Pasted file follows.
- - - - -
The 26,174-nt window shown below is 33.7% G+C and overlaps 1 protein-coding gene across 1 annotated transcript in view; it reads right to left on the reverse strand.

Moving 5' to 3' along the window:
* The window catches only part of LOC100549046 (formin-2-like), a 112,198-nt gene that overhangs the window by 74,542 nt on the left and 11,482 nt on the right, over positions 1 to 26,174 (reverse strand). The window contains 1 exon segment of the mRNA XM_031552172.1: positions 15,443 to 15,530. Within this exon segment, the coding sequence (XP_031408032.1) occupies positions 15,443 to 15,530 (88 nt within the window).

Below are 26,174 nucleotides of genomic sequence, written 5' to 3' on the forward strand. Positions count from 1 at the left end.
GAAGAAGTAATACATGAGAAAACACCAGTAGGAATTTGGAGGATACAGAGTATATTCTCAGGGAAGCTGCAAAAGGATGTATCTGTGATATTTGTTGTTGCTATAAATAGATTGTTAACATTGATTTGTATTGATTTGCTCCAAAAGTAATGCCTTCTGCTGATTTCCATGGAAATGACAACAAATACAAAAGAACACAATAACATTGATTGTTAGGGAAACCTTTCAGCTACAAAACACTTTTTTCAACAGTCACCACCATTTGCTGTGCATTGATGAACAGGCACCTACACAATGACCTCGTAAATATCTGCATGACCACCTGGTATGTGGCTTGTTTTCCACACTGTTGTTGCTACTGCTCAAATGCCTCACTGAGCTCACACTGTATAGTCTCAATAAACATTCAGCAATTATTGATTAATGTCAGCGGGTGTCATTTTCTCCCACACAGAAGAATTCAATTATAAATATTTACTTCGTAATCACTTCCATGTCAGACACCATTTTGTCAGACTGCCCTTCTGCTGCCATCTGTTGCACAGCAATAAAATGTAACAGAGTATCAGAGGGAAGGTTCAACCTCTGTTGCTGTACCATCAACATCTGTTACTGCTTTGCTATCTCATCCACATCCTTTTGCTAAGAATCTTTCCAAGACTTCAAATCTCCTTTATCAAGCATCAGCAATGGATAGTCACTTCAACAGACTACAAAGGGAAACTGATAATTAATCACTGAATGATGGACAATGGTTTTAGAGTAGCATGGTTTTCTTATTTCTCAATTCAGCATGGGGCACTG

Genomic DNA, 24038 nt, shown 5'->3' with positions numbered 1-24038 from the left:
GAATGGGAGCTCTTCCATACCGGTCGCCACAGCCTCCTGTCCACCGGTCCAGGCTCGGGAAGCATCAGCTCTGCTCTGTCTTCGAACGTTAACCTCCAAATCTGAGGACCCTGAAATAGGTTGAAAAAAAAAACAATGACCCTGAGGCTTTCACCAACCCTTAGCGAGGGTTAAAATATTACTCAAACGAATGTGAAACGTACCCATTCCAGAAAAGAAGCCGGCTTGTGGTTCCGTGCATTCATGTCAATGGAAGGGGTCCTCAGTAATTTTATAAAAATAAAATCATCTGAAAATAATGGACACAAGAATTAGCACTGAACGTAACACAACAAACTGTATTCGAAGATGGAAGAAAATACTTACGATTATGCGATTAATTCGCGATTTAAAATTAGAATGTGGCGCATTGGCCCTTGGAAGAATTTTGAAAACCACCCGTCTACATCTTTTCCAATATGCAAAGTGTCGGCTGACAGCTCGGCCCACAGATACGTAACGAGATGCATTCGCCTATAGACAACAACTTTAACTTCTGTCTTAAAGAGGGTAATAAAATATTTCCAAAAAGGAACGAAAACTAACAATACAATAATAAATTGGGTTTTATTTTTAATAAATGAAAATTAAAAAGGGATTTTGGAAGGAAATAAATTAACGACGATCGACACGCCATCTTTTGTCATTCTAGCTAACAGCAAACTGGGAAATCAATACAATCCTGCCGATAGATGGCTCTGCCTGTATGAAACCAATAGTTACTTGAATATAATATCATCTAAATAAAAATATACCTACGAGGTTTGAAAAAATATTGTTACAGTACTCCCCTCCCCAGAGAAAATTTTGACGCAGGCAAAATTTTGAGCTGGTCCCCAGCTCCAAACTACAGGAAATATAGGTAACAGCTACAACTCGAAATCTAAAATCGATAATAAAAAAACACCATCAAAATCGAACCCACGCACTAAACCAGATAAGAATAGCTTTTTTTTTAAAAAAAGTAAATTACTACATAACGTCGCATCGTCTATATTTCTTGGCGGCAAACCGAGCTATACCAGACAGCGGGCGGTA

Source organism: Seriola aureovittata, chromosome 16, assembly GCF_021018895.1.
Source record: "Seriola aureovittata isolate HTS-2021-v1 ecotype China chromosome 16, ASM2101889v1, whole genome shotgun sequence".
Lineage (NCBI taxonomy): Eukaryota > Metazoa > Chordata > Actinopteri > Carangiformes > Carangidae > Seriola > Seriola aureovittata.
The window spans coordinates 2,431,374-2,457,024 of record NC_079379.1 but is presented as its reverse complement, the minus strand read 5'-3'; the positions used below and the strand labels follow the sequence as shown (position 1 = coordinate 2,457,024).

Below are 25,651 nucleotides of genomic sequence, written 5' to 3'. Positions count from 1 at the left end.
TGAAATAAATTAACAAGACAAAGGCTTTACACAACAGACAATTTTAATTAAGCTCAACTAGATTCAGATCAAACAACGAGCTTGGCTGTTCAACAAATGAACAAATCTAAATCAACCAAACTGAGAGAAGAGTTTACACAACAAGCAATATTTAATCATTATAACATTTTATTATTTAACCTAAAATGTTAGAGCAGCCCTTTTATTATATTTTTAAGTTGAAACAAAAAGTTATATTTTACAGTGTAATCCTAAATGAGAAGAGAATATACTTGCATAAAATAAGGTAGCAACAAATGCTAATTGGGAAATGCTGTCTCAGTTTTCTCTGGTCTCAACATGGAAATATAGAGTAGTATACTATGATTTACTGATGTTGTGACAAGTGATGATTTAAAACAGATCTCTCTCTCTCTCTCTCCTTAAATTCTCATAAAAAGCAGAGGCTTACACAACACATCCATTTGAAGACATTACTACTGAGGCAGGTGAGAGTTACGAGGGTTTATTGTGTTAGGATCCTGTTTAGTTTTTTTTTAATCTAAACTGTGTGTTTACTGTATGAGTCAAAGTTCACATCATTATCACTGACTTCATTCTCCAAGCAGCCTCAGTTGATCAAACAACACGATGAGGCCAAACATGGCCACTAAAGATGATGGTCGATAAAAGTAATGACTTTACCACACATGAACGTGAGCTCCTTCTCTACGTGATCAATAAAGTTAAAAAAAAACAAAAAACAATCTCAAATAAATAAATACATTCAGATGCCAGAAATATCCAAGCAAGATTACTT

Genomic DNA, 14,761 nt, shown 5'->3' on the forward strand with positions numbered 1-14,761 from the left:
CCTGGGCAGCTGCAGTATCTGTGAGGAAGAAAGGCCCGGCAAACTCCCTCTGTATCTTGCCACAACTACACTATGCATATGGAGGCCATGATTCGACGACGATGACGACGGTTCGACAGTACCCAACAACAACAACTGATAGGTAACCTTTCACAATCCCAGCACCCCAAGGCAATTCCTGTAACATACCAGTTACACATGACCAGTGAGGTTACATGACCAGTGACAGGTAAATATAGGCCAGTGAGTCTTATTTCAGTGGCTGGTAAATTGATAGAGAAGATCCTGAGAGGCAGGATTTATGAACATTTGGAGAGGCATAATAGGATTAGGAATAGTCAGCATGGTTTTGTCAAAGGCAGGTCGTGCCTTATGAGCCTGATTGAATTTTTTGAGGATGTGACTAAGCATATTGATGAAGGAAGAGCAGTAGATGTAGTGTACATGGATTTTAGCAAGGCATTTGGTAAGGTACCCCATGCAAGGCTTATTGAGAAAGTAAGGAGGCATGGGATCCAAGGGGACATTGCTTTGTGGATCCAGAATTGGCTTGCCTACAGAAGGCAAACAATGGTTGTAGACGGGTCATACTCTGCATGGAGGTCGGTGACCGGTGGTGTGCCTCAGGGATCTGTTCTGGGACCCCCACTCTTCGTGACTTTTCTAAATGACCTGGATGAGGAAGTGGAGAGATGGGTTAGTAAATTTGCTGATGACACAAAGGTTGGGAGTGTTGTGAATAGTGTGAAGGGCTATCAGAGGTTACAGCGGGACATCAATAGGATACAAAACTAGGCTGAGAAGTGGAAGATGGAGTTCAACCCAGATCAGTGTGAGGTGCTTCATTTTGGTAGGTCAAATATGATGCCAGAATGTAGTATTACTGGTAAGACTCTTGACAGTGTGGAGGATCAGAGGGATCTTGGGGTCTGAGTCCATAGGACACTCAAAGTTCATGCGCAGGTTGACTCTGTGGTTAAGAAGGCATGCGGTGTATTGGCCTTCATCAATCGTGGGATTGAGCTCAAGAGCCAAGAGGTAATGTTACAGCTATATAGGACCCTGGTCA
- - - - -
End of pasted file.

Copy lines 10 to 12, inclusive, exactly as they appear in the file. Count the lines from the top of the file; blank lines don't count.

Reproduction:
Lineage (NCBI taxonomy): Eukaryota > Metazoa > Chordata > Actinopteri > Carangiformes > Carangidae > Seriola > Seriola aureovittata.
The window spans coordinates 2,431,374-2,457,024 of record NC_079379.1 but is presented as its reverse complement, the minus strand read 5'-3'; the positions used below and the strand labels follow the sequence as shown (position 1 = coordinate 2,457,024).

Below are 25,651 nucleotides of genomic sequence, written 5' to 3'. Positions count from 1 at the left end.